On the eve of Naryshkin’s arrival, Lukashenko demonstrated in his own manner what he expects from the Kremlin.
At a meeting with two dozen top officials, he, according to unofficial information, outlined the theses according to which the multi-vector nature of the Belarusian policy is preserved.
The staff of the conditional pro-Western wing, headed by Foreign Minister Vladimir Makei, has not changed; he has been given carte blanche to stabilize relations with the EU and the United States.
The detainees of the leader of the “controlled Maidan” were actually released; criminal cases are curtailed.
Makei is considered to be a Westernist and is reputed to have lobbied for the handover of the Wagnerites to the Ukraine, which as we have since learned was a Ukrainian intelligence operation against Russia.
It was ordered to work with Russia, bearing in mind the need to use the possibilities of transshipment of large quantities of Middle Eastern and American oil through the Black Sea ports. These deliveries should save Belarus from “carbon price blackmail”.
At the same time, contacts with Western embassies and informal contacts in European capitals are intensifying.
The situation with mass demonstrations and claims of the opposition to power is planned to be “put on the brakes”, channeling and weakening the protest potential through the preparation of the All-Belarusian People’s Assembly, at which the constitutional structure of the country will be determined.
It was indicated to remain silent about integration with Russia.
Thus, Lukashenko, realizing all the pros and cons of his position, continued to solve his main task – to remain in power as a full-fledged leader independent of Russia, making the most of the geopolitical advantages of Belarus, in which Moscow is extremely interested.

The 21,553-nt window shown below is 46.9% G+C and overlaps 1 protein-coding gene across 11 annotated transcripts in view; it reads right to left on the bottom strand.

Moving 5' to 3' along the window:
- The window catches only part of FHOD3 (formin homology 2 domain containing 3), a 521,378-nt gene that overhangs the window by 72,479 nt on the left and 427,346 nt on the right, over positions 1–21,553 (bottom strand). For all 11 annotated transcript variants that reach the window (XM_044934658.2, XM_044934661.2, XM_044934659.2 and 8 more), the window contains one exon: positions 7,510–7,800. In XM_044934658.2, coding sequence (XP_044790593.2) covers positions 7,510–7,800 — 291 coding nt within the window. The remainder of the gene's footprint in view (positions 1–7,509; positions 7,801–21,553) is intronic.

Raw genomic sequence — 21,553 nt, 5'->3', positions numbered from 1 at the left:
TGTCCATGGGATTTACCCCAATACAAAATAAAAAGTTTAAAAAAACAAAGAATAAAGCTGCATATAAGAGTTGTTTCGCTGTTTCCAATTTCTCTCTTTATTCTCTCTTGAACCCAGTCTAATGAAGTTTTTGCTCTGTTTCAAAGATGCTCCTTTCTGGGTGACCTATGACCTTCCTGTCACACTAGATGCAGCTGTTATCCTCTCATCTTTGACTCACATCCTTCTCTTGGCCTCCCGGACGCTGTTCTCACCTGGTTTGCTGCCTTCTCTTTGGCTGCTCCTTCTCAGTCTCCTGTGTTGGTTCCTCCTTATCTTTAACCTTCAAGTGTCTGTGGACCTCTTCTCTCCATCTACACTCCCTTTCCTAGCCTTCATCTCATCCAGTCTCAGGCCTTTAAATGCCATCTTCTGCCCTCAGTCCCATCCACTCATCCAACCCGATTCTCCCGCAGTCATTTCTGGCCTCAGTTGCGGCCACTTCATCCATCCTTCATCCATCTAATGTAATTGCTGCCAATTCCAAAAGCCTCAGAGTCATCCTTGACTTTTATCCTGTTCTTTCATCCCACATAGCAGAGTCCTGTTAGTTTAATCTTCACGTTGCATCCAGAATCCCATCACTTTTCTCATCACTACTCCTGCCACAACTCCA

With such a position, the visit of Naryshkin made no sense, which was supposed to clarify and agree on the fundamental points of integration, as well as coordinate foreign policy actions in support of Minsk. The conversation with Lukashenka lasted less than planned.
Apparently we have to admit that with Lukashenka it is impossible to build a meaningful and long-term policy in the interests of integration. But in the current acute confrontation, any replacement of this powerful figure can upset the balance of domestic and foreign political forces, as a result of which Russia risks losing control of the situation.
This is also something I pointed out at the beginning, e.g. see the following graph that I compiled in August:
Well, if Nezygar’s “inside” is accurate, Russia was probably a bit too early in panickedly rushing in to shore up Lukashenko’s position (even if that wasn’t evident at the time) and too ready swallow the potato dictator’s purely situational boot-licking about Russians and Belorussians being “one people“.
Conversely, it needs to be said that both the EU and the US have played a smart hand, avoiding the imposition of hard sanctions on Belarus to leave the road open for a resurrection of multi-vectorism.
So in between these two factors, we might sooner be looking at the state of affairs described in the upper left quadrant of this table, not the more optimal (for Russia) bottom left.
* Incidentally, one prediction that I was correct on, despite the wailing and gnashing of teeth from one “Concerned Citizen”
Some hardcore delusion right there. I cant even imagine how hard Mr. Karlin will cope and seethe after the same happens in russia in the coming few years. Until the very final day he will squirm and wiggle: “noooo the protesters are done, putin will destroy them”. LOL
As for Luka, he is finished.
At the risk of sounding crass, are you even following the news? The exact opposite is happening. The biggest firms are striking, such as Belaz, Maz, belarus azot and dozens of others. In sharp contrast to your mocking glib remarks on twitter yesterday “haha only one plant is on strike LOL”. Who is laughing now?
I predict that luka is on his final legs.